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Squamos Cell Carcinoma of the Skin

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Cutaneous squamous cell carcinoma or Epidermoid Carcinoma


  • Squamous cell cancer (SCC) of the skin is the cancerous (i.e., malignant) transformation of the squamous cells (keratinocytes in skin), which normally cover the surface of the skin and other body parts (e.g., lungs, mouth, nose, throat) providing protection against outside forces (e.g., infections, injuries, sunlight).  A malignant transformation means that these cancer cells are dividing rapidly without following the normal guidelines of cell division and maturation.  Since the depletion of the ozone layer in the last century, harmful ultraviolet rays (UV) of the sun are passing through unfiltered, and are giving rise to more cases of skin cancer than ever before. SCC constitutes 20% of all skin cancers.
  • Bowen's Disease is subset of Actinic Keratosis or SCC in situ, appearing as a reddish skin patch.  This is basically an early stage (in situ) SCC that has not spread beyond its point of origin.  SCC almost always appears on the areas of the skin with the most exposure to sunlight such as the nose, lower lips, back of hands, forehead, neck, and ears.  On rare occasions, there may be an appearance in the genital areas.

  • Chronic sun exposure -- The UV rays, whether from sun or tanning salons, are harmful to the skin.
  • Radiation exposure -- such as those who have received radiation therapy
  • Exposure to arsenic, often found in some insecticides
  • Exposure to coal, tar and Paraffin
  • Immunosuppression -- weakened immune system from disease or treatments (such as drugs used for after organ transplantation).
  • Prior burns -- SCC may appear on areas of a previous burn scar or other damaged skin.  This is also known as Marjolin's ulcer.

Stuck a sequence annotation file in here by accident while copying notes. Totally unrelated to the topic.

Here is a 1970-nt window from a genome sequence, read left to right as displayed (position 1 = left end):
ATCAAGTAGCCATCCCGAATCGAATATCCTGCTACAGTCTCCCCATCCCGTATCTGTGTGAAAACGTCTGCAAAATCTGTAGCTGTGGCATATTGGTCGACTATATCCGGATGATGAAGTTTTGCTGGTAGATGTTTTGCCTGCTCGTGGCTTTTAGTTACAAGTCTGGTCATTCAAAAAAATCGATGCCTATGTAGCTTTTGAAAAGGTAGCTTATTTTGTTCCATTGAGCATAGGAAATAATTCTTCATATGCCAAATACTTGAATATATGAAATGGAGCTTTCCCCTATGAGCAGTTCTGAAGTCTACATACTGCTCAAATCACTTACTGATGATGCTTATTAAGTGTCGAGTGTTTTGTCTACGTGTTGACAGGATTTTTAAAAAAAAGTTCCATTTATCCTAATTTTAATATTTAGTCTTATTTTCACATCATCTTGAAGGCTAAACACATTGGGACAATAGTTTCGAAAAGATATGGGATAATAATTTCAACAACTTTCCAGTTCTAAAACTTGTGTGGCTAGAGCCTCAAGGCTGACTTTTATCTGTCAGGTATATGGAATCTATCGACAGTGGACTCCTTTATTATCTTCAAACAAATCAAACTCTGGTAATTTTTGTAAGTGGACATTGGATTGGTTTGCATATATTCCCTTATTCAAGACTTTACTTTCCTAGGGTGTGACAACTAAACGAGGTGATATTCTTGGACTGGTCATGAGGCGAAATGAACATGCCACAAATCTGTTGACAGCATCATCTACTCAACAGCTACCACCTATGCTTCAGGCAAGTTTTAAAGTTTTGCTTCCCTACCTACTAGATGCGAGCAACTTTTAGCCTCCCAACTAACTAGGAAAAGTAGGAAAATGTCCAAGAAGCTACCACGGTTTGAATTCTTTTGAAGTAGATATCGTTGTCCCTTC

• Human papilloma virus may be responsible for a wart like variety of SCC.

  • Often picked up on the examination of the skin
  • Biopsy of the skin is the only method of diagnosis where a piece of the lesion is removed and examined under a microscope by a pathologist.

  • Fair skin people (light blue eyed, green eyes, fair complexion) are 20 times more likely than dark skin (African-Americans) people to get skin cancer (nonmelanoma type).
  • Males
  • Those living in areas with constant exposure to the sun, such as Arizona, may be at higher risk. Those who are constantly outdoors (work or recreation) without protective clothing or sunscreen are also at risk.
  • Elderly
  • Smoking may also be a risk factor
  • The Highest rate of SCC is found in Australia

  • There is often a red/pink firm bump
  • Appear in areas with maximum sun exposure (scalp, forehead, neck, ear)
  • May have a scaly and rough surface, but may appear smooth or wart like.
  • The lesion may bleed easily
  • May crust over
  • May appear in other areas of the skin
  • On moist surfaces (mouth, head of penis), it may appear as a whitish color (Leukoplakia).
  • May be seen in areas of a previous scar or skin damage (e.g., venous insufficiency and ulceration).

  • Surgery is the only treatment available at this time.
  • Excision surgery is a simple excision and removal of the lesion
  • Electrodessication and Curettage is best for lesions larger then 1.0 cm
  • Cryosurgery -- the killing of cells by freezing them.
  • Micrographic and laser surgery are some of the other treatments
  • 95% of all SCC are curable
  • A small number spread to the surrounding areas as well as regional lymph nodes, and require more aggressive therapy.

  • The key is to reduce exposure to UV light.  Choose the shade not light if you are planning to spend a long time outdoors.
  • If out doors for extended periods of time, wear protective clothing and sunscreen (SPF >15) even during winter times.
  • I recommend hats, long sleeve shirts and long pants since the effects of long-term use of sunscreen lotions and creams are still unknown
  • Protect the children and elderly since their skin is more vulnerable.
  • Report any suspicious lesion to your doctor
  • Support legislation that helps to protect the ozone layer.




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